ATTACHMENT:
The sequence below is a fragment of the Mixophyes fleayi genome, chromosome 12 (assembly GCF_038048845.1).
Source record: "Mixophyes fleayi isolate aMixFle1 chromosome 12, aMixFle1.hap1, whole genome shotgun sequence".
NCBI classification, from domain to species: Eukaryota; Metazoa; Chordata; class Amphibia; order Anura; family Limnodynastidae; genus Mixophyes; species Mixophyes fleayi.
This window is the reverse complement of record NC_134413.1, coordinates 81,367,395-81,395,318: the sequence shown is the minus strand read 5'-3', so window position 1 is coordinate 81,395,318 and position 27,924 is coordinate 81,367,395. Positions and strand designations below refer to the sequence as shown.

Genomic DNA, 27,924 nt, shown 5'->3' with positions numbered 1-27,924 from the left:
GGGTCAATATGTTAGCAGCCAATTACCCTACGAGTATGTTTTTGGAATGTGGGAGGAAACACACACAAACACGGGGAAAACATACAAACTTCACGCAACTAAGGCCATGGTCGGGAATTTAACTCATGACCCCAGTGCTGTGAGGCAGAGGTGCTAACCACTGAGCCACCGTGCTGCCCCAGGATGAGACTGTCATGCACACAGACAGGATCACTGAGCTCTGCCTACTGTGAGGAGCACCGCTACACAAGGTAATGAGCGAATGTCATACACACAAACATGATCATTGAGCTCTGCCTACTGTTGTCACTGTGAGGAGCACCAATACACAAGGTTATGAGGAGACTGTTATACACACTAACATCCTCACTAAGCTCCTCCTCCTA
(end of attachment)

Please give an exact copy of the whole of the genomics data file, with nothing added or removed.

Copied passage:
The sequence below is a fragment of the Mixophyes fleayi genome, chromosome 12 (assembly GCF_038048845.1).
Source record: "Mixophyes fleayi isolate aMixFle1 chromosome 12, aMixFle1.hap1, whole genome shotgun sequence".
NCBI classification, from domain to species: Eukaryota; Metazoa; Chordata; class Amphibia; order Anura; family Limnodynastidae; genus Mixophyes; species Mixophyes fleayi.
This window is the reverse complement of record NC_134413.1, coordinates 81,367,395-81,395,318: the sequence shown is the minus strand read 5'-3', so window position 1 is coordinate 81,395,318 and position 27,924 is coordinate 81,367,395. Positions and strand designations below refer to the sequence as shown.

Genomic DNA, 27,924 nt, shown 5'->3' with positions numbered 1-27,924 from the left:
GGGTCAATATGTTAGCAGCCAATTACCCTACGAGTATGTTTTTGGAATGTGGGAGGAAACACACACAAACACGGGGAAAACATACAAACTTCACGCAACTAAGGCCATGGTCGGGAATTTAACTCATGACCCCAGTGCTGTGAGGCAGAGGTGCTAACCACTGAGCCACCGTGCTGCCCCAGGATGAGACTGTCATGCACACAGACAGGATCACTGAGCTCTGCCTACTGTGAGGAGCACCGCTACACAAGGTAATGAGCGAATGTCATACACACAAACATGATCATTGAGCTCTGCCTACTGTTGTCACTGTGAGGAGCACCAATACACAAGGTTATGAGGAGACTGTTATACACACTAACATCCTCACTAAGCTCCTCCTCCTA